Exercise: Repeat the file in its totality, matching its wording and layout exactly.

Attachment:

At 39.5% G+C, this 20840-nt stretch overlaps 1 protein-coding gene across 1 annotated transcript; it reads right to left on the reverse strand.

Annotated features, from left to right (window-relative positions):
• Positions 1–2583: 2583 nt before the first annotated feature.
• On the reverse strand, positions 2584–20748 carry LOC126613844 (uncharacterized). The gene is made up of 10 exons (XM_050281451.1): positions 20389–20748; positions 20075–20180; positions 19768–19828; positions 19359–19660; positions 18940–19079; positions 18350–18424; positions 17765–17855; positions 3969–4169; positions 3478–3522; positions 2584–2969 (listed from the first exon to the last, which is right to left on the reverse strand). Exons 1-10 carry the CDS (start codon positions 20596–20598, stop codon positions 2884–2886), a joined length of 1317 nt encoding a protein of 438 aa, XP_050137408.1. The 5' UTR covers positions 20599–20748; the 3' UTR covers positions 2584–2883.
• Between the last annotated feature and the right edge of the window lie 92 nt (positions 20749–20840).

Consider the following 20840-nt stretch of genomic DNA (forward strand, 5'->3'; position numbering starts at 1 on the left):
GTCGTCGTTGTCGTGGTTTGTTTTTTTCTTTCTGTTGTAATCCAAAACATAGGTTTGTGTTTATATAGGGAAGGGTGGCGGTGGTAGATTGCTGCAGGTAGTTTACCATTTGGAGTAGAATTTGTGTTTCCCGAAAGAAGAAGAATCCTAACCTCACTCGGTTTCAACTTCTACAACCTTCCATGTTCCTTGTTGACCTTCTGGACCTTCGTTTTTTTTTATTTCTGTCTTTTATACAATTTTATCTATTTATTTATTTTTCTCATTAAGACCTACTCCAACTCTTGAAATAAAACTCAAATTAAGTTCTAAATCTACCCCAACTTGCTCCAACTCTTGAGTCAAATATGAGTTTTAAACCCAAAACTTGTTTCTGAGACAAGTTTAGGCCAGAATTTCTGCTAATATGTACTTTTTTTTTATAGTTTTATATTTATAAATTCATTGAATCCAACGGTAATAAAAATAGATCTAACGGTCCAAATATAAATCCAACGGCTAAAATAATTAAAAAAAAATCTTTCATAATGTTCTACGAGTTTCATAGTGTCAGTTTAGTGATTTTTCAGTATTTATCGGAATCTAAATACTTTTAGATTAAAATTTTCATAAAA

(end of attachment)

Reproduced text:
At 39.5% G+C, this 20840-nt stretch overlaps 1 protein-coding gene across 1 annotated transcript; it reads right to left on the reverse strand.

Annotated features, from left to right (window-relative positions):
• Positions 1–2583: 2583 nt before the first annotated feature.
• On the reverse strand, positions 2584–20748 carry LOC126613844 (uncharacterized). The gene is made up of 10 exons (XM_050281451.1): positions 20389–20748; positions 20075–20180; positions 19768–19828; positions 19359–19660; positions 18940–19079; positions 18350–18424; positions 17765–17855; positions 3969–4169; positions 3478–3522; positions 2584–2969 (listed from the first exon to the last, which is right to left on the reverse strand). Exons 1-10 carry the CDS (start codon positions 20596–20598, stop codon positions 2884–2886), a joined length of 1317 nt encoding a protein of 438 aa, XP_050137408.1. The 5' UTR covers positions 20599–20748; the 3' UTR covers positions 2584–2883.
• Between the last annotated feature and the right edge of the window lie 92 nt (positions 20749–20840).

Consider the following 20840-nt stretch of genomic DNA (forward strand, 5'->3'; position numbering starts at 1 on the left):
GTCGTCGTTGTCGTGGTTTGTTTTTTTCTTTCTGTTGTAATCCAAAACATAGGTTTGTGTTTATATAGGGAAGGGTGGCGGTGGTAGATTGCTGCAGGTAGTTTACCATTTGGAGTAGAATTTGTGTTTCCCGAAAGAAGAAGAATCCTAACCTCACTCGGTTTCAACTTCTACAACCTTCCATGTTCCTTGTTGACCTTCTGGACCTTCGTTTTTTTTTATTTCTGTCTTTTATACAATTTTATCTATTTATTTATTTTTCTCATTAAGACCTACTCCAACTCTTGAAATAAAACTCAAATTAAGTTCTAAATCTACCCCAACTTGCTCCAACTCTTGAGTCAAATATGAGTTTTAAACCCAAAACTTGTTTCTGAGACAAGTTTAGGCCAGAATTTCTGCTAATATGTACTTTTTTTTTATAGTTTTATATTTATAAATTCATTGAATCCAACGGTAATAAAAATAGATCTAACGGTCCAAATATAAATCCAACGGCTAAAATAATTAAAAAAAAATCTTTCATAATGTTCTACGAGTTTCATAGTGTCAGTTTAGTGATTTTTCAGTATTTATCGGAATCTAAATACTTTTAGATTAAAATTTTCATAAAA